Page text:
Flair bartending is an art form that requires skills and concentration. It’s a practice used to entertain guests. The most common association with flair bartending is juggling, while the bartender mixes your drinks.
This art form requires two things: equipment and skill. The equipment usually consists of juggling bottles for you to practice with, while the manuals help with that skill set. However, there’s more to flair bartending than just simple juggling.
During the 19th century, Jerry ‘The Professor’ Thomas was thought of as the first mention of a flair bartender. He poured a stream of boiling water and flaming whisky in a glass, mixing it into an original cocktail named the Blue Blazer.
There are two types of flair bartending: working and exhibition. As the name suggests, working bartending is used for everyday bartenders, while exhibition is used for flair competitions. The main difference is the level of difficulty and risks during performances.
How to Get Started on Flair Bartending
Flair Bartending Equipment. If you wish to start on flair bartending, you’re going to need equipment. The most common items are juggling bottles and a Boston shaker. They’re always seen in movies and shows since the big movements draw a lot of attention.
Practice bottles are a lot lighter than actual glass bottles, but using them first to practice will prevent accidents in the long run. Think of them as training wheels for your skills. They’re there so you can get used to the movement of the plastic.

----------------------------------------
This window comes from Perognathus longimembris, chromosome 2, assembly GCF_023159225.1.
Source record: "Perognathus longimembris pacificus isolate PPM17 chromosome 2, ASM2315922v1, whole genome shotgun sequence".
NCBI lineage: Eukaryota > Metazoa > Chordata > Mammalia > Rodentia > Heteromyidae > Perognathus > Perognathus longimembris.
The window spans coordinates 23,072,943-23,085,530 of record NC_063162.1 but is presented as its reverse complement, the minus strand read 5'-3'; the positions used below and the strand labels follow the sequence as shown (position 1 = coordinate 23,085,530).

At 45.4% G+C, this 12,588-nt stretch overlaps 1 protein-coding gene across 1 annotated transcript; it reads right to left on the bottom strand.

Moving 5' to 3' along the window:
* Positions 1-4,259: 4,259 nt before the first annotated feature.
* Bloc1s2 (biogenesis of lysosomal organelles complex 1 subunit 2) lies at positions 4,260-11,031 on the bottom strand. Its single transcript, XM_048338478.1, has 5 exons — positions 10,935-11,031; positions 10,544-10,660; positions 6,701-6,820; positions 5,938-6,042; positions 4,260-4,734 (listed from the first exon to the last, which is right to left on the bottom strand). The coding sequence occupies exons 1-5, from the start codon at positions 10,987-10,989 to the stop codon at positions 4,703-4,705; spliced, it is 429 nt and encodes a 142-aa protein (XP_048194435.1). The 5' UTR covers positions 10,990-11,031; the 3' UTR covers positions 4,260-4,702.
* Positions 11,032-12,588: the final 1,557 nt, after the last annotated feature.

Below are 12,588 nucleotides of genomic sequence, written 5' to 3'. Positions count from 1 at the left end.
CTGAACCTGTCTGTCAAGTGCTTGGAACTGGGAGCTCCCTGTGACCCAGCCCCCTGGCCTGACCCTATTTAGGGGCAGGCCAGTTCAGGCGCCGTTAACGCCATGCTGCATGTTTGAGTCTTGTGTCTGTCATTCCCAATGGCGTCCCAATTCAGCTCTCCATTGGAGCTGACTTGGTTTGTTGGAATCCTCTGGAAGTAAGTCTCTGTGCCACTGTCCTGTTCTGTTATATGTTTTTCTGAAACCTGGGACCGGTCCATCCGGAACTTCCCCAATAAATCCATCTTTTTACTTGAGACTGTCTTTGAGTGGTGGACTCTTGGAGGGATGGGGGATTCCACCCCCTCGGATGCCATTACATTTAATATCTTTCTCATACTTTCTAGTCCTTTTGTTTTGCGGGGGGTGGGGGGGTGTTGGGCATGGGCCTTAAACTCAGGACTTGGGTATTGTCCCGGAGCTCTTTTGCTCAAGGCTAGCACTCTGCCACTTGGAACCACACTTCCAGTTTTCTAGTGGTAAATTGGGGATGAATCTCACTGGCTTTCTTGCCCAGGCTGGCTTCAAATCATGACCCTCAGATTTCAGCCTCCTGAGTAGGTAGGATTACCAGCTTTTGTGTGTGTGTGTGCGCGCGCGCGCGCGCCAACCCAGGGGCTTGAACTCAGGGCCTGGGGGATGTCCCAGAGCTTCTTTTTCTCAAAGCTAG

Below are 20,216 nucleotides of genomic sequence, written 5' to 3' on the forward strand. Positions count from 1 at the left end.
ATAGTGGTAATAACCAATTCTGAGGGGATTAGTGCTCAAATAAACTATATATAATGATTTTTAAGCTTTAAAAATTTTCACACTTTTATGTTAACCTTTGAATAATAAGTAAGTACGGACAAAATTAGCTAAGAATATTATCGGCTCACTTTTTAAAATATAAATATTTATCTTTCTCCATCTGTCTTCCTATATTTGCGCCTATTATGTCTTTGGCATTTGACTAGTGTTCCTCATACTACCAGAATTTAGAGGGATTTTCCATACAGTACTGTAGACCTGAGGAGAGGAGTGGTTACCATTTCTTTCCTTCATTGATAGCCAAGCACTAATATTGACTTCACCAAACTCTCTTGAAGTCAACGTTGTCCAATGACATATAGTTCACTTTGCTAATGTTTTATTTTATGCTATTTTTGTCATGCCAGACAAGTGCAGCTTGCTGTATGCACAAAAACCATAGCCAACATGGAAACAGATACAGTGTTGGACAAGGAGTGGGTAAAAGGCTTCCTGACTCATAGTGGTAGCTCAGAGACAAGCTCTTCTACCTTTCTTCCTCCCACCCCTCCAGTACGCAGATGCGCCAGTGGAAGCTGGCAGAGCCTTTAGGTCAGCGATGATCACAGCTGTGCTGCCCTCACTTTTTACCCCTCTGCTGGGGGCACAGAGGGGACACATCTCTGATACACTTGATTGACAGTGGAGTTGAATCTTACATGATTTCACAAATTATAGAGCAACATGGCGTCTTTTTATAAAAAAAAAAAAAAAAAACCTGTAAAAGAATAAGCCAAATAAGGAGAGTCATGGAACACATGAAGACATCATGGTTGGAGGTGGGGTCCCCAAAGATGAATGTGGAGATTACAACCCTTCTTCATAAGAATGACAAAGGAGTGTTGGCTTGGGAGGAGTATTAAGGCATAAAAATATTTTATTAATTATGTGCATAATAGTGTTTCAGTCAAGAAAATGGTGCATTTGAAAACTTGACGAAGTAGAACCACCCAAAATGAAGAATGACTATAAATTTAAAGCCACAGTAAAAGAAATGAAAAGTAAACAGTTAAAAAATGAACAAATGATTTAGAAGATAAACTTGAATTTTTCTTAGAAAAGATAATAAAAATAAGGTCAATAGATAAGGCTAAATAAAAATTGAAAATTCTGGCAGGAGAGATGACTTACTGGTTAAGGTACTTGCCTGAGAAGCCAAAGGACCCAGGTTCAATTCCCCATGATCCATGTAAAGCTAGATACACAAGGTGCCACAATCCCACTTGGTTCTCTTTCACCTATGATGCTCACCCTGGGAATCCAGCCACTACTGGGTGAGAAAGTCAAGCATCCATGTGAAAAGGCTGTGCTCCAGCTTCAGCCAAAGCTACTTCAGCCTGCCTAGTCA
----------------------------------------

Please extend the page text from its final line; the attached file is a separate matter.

Equipment for flair bartending isn’t too complicated since bartenders can use other bar tools and equipment to keep guests and customers entertained. Items like jiggers, napkins, and spoons can be tossed around for the same reason.
Just be careful when you practice with fragile items, and keep in mind where you are practicing. Some fledgling bartenders practice in an open space to avoid breaking other equipment or tools when they toss bottles around.
Flair Training. Of course, you need a foundation and deep understanding of how flair bartending works and a DVD manual can help you with that. The DVD shows you the moves and how you can execute them.
Dean Serneels, a world-renowned mixologist, performs it on the DVD. He became well known in the early 2000s for his invention of the Flairco Flair bottle. It’s a flair practicing bottle made of heavy hard plastic, and it’s designed to take liquid in so you can practice your pour.
He now works as an adviser for high-end restaurants, cocktail bars, and hotels, creating and inspiring the new generation of bartenders one trick at a time. Other notable flair bartenders are Dave ‘Ginge’ Reynolds, Tim Flippy Morris, and The Bar Wizards, to name a few.
If you are starting out, do not be discouraged when you drop or break a few bottles. Mistakes happen, and these will help you grow and become an influential bartender. Just remember to keep going and work hard; soon, you’ll be a flair bartending master!